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"Media Trash-Wagon Hitched to the Hikoi"


"Media Trash-Wagon Hitched to the Hikoi"

The relentless media bashing that people participating in a peaceful Hikoi received for walking over a bridge was disgraceful. The alleged nuisance that this 2-hour walk would supposedly cause locals was just too much for some to bear, including Auckland Mayor John Banks who called those participating "a bunch of koha chasing losers".

Have we forgotten the facts? Many Maori have been fighting for valid rights and a fair pathway to justice in their own country for decades. Maori families were literally steamrolled off land and had resources confiscated that the Crown promised to protect. What level of inconvenience and discomfort have generations of Maori families had to live with? Somewhat more, compared with the 2-hour traffic inconvenience that never eventuated, but sent people like Banks over the edge.

In 2004, for those who at least seek to understand our history as a nation, the depth of injustice can only really register in theory. But for many Maori the burden remains very, very real. And while that burden can sometimes spill over into anger and sadly even incidents of aggression, the principle aim of this Hikoi is just.

After all, the Crown still fails to honour the promises it made to te iwi Maori - promises that validated the Crown's right to govern from 1840 to the present day. This is a fact many within our nation would rather not face up to, simply because they are afraid of what it might mean. The general perception is that recognition of any form of Maori rights equates to 'loss'- that we as individuals and as a nation stand to lose something if Maori rights were justly afforded.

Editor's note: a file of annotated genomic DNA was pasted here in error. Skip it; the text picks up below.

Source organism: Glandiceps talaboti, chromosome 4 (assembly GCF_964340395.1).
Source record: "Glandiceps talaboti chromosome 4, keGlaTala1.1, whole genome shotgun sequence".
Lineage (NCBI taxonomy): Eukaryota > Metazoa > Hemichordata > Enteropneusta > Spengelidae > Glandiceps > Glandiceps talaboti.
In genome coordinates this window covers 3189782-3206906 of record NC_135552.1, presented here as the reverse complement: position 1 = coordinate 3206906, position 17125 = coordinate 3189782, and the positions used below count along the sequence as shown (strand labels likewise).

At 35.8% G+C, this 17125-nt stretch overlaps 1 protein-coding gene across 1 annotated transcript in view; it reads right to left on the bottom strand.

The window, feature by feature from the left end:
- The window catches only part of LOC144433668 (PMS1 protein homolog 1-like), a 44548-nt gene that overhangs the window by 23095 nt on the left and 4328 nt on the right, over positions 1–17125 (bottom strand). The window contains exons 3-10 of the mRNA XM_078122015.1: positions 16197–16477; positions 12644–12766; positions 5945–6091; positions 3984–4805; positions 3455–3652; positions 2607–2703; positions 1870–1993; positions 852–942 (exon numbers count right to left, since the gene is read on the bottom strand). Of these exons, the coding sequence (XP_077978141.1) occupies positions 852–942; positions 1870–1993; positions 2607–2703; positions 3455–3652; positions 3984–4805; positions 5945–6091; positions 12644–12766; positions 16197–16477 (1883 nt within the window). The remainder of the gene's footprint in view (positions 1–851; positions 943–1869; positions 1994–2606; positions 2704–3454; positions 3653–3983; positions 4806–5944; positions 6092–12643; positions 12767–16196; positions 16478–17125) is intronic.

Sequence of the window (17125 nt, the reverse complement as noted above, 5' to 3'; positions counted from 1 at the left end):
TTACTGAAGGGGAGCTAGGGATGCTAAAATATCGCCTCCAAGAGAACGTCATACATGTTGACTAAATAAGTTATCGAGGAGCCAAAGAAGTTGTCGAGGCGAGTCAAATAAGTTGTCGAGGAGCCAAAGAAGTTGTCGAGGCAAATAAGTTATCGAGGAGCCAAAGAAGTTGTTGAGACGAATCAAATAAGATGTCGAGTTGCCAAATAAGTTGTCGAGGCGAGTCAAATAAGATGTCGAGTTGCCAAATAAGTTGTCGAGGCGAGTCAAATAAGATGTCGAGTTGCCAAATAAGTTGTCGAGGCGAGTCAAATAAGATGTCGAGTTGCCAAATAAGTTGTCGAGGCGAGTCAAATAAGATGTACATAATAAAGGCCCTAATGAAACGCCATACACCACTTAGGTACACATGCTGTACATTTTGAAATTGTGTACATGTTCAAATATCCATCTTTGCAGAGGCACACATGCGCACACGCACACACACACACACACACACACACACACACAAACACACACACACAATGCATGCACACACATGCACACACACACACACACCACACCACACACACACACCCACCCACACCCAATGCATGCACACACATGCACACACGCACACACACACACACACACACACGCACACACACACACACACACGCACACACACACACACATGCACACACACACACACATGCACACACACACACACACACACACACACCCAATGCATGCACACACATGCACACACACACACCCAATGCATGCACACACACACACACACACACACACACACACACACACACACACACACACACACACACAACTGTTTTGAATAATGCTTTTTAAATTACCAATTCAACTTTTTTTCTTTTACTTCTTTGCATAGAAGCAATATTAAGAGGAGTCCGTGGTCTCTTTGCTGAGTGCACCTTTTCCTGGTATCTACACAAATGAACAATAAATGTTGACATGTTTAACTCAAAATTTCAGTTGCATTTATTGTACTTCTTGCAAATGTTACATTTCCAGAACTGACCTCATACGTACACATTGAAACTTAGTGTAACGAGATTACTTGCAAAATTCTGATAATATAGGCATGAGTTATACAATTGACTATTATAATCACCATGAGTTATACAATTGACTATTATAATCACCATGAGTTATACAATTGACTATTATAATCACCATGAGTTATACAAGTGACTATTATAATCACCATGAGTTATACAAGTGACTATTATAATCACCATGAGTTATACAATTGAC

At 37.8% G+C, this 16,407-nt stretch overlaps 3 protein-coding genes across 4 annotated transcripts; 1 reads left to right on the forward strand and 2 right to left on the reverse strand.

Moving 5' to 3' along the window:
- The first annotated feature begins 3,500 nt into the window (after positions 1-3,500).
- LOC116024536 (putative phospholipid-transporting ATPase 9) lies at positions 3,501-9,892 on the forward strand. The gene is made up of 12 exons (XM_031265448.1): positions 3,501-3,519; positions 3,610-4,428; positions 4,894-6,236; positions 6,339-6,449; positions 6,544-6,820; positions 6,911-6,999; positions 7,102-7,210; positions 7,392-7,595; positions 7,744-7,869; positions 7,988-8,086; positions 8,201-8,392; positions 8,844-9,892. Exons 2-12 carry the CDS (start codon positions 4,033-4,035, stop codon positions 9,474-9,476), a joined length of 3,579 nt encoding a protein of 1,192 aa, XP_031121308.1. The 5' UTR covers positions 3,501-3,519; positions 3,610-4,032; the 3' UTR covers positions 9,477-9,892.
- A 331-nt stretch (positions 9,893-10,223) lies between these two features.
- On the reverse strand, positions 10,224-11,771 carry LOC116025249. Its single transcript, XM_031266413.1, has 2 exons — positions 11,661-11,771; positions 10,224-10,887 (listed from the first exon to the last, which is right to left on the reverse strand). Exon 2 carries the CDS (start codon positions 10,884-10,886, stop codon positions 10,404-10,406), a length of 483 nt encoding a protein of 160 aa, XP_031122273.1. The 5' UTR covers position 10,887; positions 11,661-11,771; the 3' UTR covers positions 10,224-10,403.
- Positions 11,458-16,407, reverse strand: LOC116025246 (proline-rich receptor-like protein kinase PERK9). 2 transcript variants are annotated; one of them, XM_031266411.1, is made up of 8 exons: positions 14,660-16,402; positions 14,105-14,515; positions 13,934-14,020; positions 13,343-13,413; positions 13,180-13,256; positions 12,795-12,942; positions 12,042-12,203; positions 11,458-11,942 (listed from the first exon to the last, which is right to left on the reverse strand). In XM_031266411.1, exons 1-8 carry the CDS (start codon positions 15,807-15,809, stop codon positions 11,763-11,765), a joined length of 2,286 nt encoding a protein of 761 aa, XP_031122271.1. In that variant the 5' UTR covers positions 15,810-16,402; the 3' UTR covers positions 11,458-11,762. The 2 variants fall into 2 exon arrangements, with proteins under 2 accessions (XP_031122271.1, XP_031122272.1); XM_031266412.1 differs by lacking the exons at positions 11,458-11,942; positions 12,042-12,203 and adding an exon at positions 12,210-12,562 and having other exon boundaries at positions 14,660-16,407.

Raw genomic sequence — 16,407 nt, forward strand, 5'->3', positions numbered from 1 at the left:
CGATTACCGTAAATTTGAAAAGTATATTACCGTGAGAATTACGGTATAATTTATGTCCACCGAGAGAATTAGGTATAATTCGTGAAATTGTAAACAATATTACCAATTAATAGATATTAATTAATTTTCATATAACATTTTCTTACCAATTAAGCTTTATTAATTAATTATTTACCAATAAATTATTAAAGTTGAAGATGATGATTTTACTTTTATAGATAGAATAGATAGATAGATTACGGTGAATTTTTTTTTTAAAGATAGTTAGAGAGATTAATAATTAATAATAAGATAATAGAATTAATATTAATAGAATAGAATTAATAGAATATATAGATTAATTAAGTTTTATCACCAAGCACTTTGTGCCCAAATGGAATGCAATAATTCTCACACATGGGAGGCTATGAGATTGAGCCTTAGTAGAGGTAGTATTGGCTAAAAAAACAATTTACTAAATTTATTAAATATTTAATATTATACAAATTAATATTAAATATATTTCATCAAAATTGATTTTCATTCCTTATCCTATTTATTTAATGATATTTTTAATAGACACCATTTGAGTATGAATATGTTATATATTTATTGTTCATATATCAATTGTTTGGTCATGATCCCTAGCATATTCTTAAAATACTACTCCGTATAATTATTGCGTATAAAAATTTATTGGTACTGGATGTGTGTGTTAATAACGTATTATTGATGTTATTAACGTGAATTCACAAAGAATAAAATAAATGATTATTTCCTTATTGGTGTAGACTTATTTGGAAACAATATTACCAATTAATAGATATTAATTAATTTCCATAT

This perception is wrong but until the Crown decides to respect and honour its Treaty obligations in a fair way, and in a way that does not compromise the rights of present and future New Zealanders, our country will remain hamstrung by this Treaty issue.

The issue is not about Maori vs. Pakeha as it wasn't Maori and Pakeha who entered the treaty, but rather the Crown and Maori. If the Crown, represented by our current government does not respect mutually agreed covenant rights of Maori, what makes the rest of New Zealand believe that our human rights as individuals and as a nation are safe?

The Foreshore and Seabed policy has been condemned from many quarters, from the business sector, the Waitangi Tribunal and even the Church, simply because it fails to deliver on its Treaty promises. Dictating a policy direction to Maori without genuine consideration only deepens the burden and weight of injustice, which by its very nature will demand appeasement - if not in this generation, then the next.

Destiny NZ supports the principle aim of the Hikoi and those who are involved with sincere and peaceful intentions. Hopefully, New Zealanders can set aside preconceived opinions in order to understand what it means for those who now feel they have no other choice but to take their message to the streets, and to allow this hikoi to continue without getting on board the media trash-wagon.

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